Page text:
|Size:||95 x 132 mm|
|Signed:||butterfly at lower right|
|No. of States:||1|
|Impressions taken from this plate (12)|
It is etched quite deeply, and there is considerable foul biting, producing a strongly textured effect.
Only one of the known impressions of Little Dordrecht was definitely printed by Whistler. It is in a warm black ink on ivory laid paper from an old ledger, trimmed to the plate mark and signed on the tab with the butterfly and 'imp.' to show that Whistler printed it (). Another impression in black on similar paper has a slightly odd butterfly signature and is trimmed irregularly (); it may be an early impression but was not necessarily signed by Whistler.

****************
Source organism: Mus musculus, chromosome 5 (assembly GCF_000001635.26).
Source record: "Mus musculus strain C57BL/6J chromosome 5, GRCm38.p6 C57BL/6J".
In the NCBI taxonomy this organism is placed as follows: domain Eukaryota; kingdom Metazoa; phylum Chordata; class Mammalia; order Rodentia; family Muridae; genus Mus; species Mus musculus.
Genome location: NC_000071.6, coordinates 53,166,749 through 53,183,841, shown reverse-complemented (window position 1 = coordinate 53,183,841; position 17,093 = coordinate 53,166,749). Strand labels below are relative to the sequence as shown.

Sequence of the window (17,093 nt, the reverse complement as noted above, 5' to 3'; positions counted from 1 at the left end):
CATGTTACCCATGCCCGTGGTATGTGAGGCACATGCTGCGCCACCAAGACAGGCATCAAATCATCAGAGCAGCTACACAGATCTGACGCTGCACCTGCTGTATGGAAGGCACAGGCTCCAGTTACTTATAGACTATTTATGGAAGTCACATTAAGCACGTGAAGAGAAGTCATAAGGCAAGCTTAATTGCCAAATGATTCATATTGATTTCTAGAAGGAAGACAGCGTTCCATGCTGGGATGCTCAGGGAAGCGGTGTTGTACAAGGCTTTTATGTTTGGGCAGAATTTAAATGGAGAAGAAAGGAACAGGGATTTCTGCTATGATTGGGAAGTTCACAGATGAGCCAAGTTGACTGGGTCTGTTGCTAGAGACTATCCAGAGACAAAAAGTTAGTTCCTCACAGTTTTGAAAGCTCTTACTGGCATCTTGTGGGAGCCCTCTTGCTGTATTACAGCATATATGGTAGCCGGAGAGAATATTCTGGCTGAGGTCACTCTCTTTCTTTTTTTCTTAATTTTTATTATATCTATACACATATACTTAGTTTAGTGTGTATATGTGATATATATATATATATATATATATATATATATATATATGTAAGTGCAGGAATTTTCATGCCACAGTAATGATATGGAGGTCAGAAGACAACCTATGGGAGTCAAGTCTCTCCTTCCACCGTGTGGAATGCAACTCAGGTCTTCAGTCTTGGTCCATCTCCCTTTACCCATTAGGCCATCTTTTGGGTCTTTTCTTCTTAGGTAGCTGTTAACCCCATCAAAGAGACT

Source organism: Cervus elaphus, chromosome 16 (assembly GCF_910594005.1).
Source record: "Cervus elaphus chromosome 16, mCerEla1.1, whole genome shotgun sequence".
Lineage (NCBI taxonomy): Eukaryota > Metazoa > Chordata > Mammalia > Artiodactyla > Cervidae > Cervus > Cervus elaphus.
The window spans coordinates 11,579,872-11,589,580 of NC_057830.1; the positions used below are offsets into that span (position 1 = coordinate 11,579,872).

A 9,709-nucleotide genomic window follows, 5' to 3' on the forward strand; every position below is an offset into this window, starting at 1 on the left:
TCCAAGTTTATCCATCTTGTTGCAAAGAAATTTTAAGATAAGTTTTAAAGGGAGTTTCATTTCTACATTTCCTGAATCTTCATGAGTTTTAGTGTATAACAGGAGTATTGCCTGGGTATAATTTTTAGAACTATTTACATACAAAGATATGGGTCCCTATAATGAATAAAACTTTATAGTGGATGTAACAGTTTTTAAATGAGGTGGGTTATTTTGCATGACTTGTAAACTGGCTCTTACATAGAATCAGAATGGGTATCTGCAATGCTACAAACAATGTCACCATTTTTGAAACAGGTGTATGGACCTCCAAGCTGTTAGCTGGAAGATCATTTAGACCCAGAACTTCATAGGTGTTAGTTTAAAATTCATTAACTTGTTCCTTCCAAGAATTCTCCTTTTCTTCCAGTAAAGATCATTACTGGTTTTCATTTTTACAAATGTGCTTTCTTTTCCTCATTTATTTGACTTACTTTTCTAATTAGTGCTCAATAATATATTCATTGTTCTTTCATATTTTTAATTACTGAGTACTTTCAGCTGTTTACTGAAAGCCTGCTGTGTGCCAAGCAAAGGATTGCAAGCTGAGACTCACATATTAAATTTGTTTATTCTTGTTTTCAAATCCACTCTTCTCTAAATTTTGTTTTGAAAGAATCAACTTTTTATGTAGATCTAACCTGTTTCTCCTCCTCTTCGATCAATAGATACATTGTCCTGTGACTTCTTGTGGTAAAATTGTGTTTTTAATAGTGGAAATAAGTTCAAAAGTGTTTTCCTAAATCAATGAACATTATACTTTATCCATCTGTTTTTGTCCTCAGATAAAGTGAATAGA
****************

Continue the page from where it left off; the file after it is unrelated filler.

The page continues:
A third, in black ink on 'antique' (pre-1800) cream laid paper, trimmed to the plate mark, and a fourth on ivory laid ledger paper, not trimmed, are both signed with 'butterflies' that are definitely not by Whistler (, ).
Several others, although on old laid paper, have not been trimmed, and appear to have been printed by another hand. One was sold in 1904, so the impressions may have dated from Whistler's time or shortly afterwards (). Two are printed askew on the sheet (, ). These were almost certainly posthumously printed by Mortimer Luddington Menpes (1860-1938), who owned the copper plate. 6
6: J. Pennell, n.d., draft catalogue (cat. no. 246), Library of Congress, Pennell Collection, Box. 353.
One of these late and lop-sided impressions (), printed in black ink on cream laid paper, is very similar indeed in paper and printing to impressions of Barges, Dordrecht () and The Little Wheelwright's () in the same collection (the Library of Congress). These impressions were probably printed at the same time, by Menpes.